Learning to review other people’s photos

Posted by on Feb 16, 2015 in Techniques | 0 comments

Learning to review other people’s photos

At some point every photographer is approached by a friend or family member to provide feedback on one of their images. After watching many different judges at camera clubs, I can honestly say that I have seen the good and bad versions of how this is done.

You might be surprised to find that learning to provide constructive criticism about other people photos will actually help your own photo taking. Understanding what you see in other peoples photos and how to communicate about that will give you key insights into what would work to improve your photos.
So lets examine a few key items that you should consider:

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1) Be sure that the questioner is actually looking for feedback. A lot of people when asking for feedback on photos are only really in hearing the good things. They just want to get the a pat on the back and well done for the picture they have taken, and this is perfectly fine. Be careful not to provide in-depth feedback in this instance.

2) Include a personal element in your feedback. Everyone, of course, has a different opinion and a photographer willing to learn will be keen to hear these differences. Tell them what you like about the photo, also tell them the elements that you are not so keen about. It is also important to explain why you like or dislike those elements, for example I love the way the fog gives a sense of mystery to the background of this photo.

3) Discuss the technical side of things. Is the subject in focus (beware sometimes it might not meant to be), is the light too strong or too soft, and is the photo correctly exposed? These items are often the more easily addressed.

4) Discuss the artistic side of things. Does the photo tell a story to you? Can you discern the main focal point or are there too many distracting elements in the frame. Could the story be emphasised or changed by the photographer changing any particular elements of the photo?

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5) Things are never bad. For elements of a photo that you consider to be negative elements, always try to address those as things that could be improved. For example instead of saying “the angle you have used in this point is really bad“, try saying something like “I think if you got lower to the ground you the person look bigger and stronger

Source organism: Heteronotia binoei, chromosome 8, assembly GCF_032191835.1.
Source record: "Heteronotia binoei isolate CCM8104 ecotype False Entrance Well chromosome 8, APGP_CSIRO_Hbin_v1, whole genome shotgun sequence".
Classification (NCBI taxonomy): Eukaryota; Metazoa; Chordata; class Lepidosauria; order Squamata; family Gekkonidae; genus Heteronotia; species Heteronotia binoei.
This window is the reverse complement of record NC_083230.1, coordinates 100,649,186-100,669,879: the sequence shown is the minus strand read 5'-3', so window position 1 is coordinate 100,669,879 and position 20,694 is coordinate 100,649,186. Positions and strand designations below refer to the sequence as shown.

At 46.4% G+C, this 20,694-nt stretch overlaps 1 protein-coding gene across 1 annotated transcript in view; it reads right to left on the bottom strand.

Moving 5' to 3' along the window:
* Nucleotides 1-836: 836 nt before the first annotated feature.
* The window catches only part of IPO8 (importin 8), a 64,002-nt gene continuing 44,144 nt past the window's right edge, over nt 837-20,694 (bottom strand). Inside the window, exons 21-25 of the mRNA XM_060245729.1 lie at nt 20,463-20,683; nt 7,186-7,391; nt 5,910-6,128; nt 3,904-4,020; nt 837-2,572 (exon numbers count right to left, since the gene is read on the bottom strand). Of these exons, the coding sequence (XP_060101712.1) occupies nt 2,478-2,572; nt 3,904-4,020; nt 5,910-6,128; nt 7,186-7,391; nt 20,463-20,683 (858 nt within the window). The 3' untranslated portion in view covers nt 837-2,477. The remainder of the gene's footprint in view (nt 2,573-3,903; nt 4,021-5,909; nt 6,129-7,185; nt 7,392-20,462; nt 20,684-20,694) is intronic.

The golden rule for me though is always leave a good impression. The photographer has stepped out onto a limb by seeking feedback about their photo, overly negative feedback or feedback delivered incorrectly could affect the person’s confidence. By asking you for feedback, the person values your opinion but use that power wisely. Keep the person enthused about photography and keen to learn, a few kind words with constructive feedback can go a long way for most people.

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Ken Dickson is an Australian based photographer with nearly 30 years experience. A regular contributor to international competitions, Ken holds honour levels both within Australia and Internationally. He started in photography when travelling the world with the Navy using both film and slide film. Moving to digital in 2004, Ken has embraced the available technologies to continue his artistry. With a love for sharing his knowledge and experience Ken helped to launch Ozlight Photo Adventures (www.ozlightphoto.com) providing courses and practical workshops in all aspects of photography.

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